Tag Archives: study

Funding: 2015/16 AAUW International Fellowships for Women in USA

28 Aug

Funding: 2015/16 AAUW International Fellowships for Women in USA.

Free study material: Celebrating Rethinking Globalizations, Routledge

23 Aug

Free study material: Celebrating Rethinking Globalizations, Routledge.

Funding: International Undergraduate Scholarships, University of Adelaide, Australia

5 Aug

Funding: International Undergraduate Scholarships, University of Adelaide, Australia.

Funding: International Merit Scholarships, Monash University

3 Jun

Funding: International Merit Scholarships, Monash University.

Free Access to Study Material, Wiley Online Library

2 Apr

Free Access to Study Material, Wiley Online Library.

Funding: Leverhulme Study Abroad Studentships – Leverhulme Trust – jobs.ac.uk

10 Sep

The Leverhulme Trust is inviting applications for its 2014 Study Abroad Studentships scheme.

Leverhulme Study Abroad Studentships enable a period of advanced study or research anywhere in the world, except for the UK and USA.

To qualify, applicants need to:

  • hold an undergraduate degree;
  • have been resident in the UK for at least five years;
  • hold a degree at any level from a UK university; and
  • either currently be registered as a student, or have been a registered student within the last eight years.

Up to £17,000 a year is available for maintenance and travel; additional help with fees, research costs, and maintenance for dependents may also be provided.

Fellowships are offered for periods of twelve to twenty-four months, and must begin between 1 June 2014 and 1 May 2015. Approximately twenty studentships are available in 2014.

via Leverhulme Study Abroad Studentships – Leverhulme Trust – jobs.ac.uk.

Forbidden is Sweet: How to Escape the Temptation of Plagiarism and Beat the Excuses

17 Nov

We have spoken about plagiarism before, explaining why it is harmful for a student. Now it’s time to speak about the most common reasons why students turn to it and how to make excuses disappear.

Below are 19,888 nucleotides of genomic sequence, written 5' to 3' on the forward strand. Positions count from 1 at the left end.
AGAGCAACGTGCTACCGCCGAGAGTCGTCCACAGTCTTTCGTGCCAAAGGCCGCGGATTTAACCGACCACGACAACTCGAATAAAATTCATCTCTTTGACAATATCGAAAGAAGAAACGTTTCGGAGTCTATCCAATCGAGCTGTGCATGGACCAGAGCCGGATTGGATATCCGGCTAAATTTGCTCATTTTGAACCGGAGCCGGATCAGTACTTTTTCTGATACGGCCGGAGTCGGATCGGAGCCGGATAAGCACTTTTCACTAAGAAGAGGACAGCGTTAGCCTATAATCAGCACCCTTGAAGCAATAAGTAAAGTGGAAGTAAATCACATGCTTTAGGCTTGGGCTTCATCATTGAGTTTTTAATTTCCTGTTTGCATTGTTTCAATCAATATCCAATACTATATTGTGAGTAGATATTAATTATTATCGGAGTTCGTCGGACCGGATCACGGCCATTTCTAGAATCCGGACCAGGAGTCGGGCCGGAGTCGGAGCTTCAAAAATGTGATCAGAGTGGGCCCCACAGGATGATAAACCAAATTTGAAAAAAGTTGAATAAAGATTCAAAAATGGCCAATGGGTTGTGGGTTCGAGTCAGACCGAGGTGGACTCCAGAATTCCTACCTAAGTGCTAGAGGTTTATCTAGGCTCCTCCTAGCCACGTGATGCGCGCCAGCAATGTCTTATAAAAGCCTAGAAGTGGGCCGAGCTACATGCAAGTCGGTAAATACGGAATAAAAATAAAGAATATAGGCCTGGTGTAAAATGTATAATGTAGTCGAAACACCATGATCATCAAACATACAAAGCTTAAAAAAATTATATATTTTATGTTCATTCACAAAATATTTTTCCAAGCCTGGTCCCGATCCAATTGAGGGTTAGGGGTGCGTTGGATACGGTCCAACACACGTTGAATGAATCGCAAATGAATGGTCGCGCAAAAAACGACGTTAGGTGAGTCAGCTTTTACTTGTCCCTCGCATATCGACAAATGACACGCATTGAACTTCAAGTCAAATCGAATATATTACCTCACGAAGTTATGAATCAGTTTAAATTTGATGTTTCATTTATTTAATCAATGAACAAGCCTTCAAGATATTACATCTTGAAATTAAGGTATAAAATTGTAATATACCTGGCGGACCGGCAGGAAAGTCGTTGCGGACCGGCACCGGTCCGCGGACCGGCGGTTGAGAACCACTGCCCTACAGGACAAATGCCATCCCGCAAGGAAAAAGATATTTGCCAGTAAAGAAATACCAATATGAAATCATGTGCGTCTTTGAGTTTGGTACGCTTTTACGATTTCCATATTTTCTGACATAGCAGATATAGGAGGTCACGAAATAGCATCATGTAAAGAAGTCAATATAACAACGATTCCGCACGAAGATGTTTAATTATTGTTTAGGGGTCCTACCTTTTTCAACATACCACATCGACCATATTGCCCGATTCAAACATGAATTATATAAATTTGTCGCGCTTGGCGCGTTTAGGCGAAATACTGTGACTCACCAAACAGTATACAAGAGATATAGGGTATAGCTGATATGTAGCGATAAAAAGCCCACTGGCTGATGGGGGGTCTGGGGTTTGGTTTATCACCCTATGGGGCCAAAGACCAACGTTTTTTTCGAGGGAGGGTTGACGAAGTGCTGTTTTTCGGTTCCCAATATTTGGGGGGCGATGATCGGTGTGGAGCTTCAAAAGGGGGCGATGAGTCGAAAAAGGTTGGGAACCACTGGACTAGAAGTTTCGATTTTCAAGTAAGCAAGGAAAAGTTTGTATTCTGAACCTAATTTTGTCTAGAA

1) I can’t find adequate sources

Admittedly, shortage of sources makes the task of an essay appear overwhelming. But if you devote some more time on searching for them, you will be amazed how much stuff you can find (and yes, you’ll be proud of yourself). So, how can you make it?

  • Speak to your professor or tutor: Helping you make it with your coursework and be good at your discipline is the main commitment of the academic staff of your course. Therefore, they should be the first people to turn to when your inspiration decides to take a break for a while. Talk to them openly and admit that you need some help with finding enough sources to complete your essay. They will be more than happy to  help you by recommending you texts that will provide you with the information you need to complete your task. Moreover, a discussion with them upon this matter often results to giving you more ideas about places where you can find what you are looking for not only for that specific assignment, but for the next ones.
  • Consult friends and classmates: This is the most important value of networking at university. Approach friends and colleagues who have written about something similar in the past (or their own friends and colleagues) and write down the sources they suggest.
  • Be inventive when it comes to keywords: Make sure that you follow this advice, since in Social Sciences (let alone in International Politics) each subject can be approached from different angles. For example, let’s say you have to write about the value of mediation in a conflict. The term “mediation” should not be your only keyword. You will get a lot more information if you use conflict management“, “crisis”, “resolution”, “negotiations”, “mediator” or “war” as well.  Always try to be as imaginative as possible.